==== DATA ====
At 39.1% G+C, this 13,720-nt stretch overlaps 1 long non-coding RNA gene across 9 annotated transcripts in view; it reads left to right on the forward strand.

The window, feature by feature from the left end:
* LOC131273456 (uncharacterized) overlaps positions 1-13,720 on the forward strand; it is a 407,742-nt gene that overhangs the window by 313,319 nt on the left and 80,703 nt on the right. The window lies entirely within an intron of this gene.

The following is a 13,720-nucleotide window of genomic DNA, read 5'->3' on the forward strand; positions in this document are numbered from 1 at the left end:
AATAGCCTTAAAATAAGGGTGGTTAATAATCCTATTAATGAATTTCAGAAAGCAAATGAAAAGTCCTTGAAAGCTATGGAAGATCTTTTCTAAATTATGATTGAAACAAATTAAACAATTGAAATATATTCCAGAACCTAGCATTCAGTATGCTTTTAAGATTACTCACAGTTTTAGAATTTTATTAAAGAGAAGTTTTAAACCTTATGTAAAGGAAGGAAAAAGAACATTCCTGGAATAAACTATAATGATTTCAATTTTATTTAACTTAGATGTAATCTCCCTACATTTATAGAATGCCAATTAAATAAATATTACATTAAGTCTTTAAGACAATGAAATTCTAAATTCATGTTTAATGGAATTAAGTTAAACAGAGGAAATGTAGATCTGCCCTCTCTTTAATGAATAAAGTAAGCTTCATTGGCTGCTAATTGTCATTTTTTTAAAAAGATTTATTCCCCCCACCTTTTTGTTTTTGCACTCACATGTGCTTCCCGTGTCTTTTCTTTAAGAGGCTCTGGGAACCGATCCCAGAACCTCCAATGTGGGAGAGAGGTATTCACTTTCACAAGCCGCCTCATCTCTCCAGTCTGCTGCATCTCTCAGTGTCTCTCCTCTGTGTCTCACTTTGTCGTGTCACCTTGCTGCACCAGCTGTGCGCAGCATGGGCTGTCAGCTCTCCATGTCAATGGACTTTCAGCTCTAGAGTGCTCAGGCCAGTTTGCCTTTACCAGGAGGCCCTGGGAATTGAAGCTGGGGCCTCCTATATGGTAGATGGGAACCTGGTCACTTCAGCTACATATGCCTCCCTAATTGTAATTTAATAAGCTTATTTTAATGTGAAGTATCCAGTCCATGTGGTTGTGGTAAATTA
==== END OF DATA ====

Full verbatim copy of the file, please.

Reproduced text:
At 39.1% G+C, this 13,720-nt stretch overlaps 1 long non-coding RNA gene across 9 annotated transcripts in view; it reads left to right on the forward strand.

The window, feature by feature from the left end:
* LOC131273456 (uncharacterized) overlaps positions 1-13,720 on the forward strand; it is a 407,742-nt gene that overhangs the window by 313,319 nt on the left and 80,703 nt on the right. The window lies entirely within an intron of this gene.

The following is a 13,720-nucleotide window of genomic DNA, read 5'->3' on the forward strand; positions in this document are numbered from 1 at the left end:
AATAGCCTTAAAATAAGGGTGGTTAATAATCCTATTAATGAATTTCAGAAAGCAAATGAAAAGTCCTTGAAAGCTATGGAAGATCTTTTCTAAATTATGATTGAAACAAATTAAACAATTGAAATATATTCCAGAACCTAGCATTCAGTATGCTTTTAAGATTACTCACAGTTTTAGAATTTTATTAAAGAGAAGTTTTAAACCTTATGTAAAGGAAGGAAAAAGAACATTCCTGGAATAAACTATAATGATTTCAATTTTATTTAACTTAGATGTAATCTCCCTACATTTATAGAATGCCAATTAAATAAATATTACATTAAGTCTTTAAGACAATGAAATTCTAAATTCATGTTTAATGGAATTAAGTTAAACAGAGGAAATGTAGATCTGCCCTCTCTTTAATGAATAAAGTAAGCTTCATTGGCTGCTAATTGTCATTTTTTTAAAAAGATTTATTCCCCCCACCTTTTTGTTTTTGCACTCACATGTGCTTCCCGTGTCTTTTCTTTAAGAGGCTCTGGGAACCGATCCCAGAACCTCCAATGTGGGAGAGAGGTATTCACTTTCACAAGCCGCCTCATCTCTCCAGTCTGCTGCATCTCTCAGTGTCTCTCCTCTGTGTCTCACTTTGTCGTGTCACCTTGCTGCACCAGCTGTGCGCAGCATGGGCTGTCAGCTCTCCATGTCAATGGACTTTCAGCTCTAGAGTGCTCAGGCCAGTTTGCCTTTACCAGGAGGCCCTGGGAATTGAAGCTGGGGCCTCCTATATGGTAGATGGGAACCTGGTCACTTCAGCTACATATGCCTCCCTAATTGTAATTTAATAAGCTTATTTTAATGTGAAGTATCCAGTCCATGTGGTTGTGGTAAATTA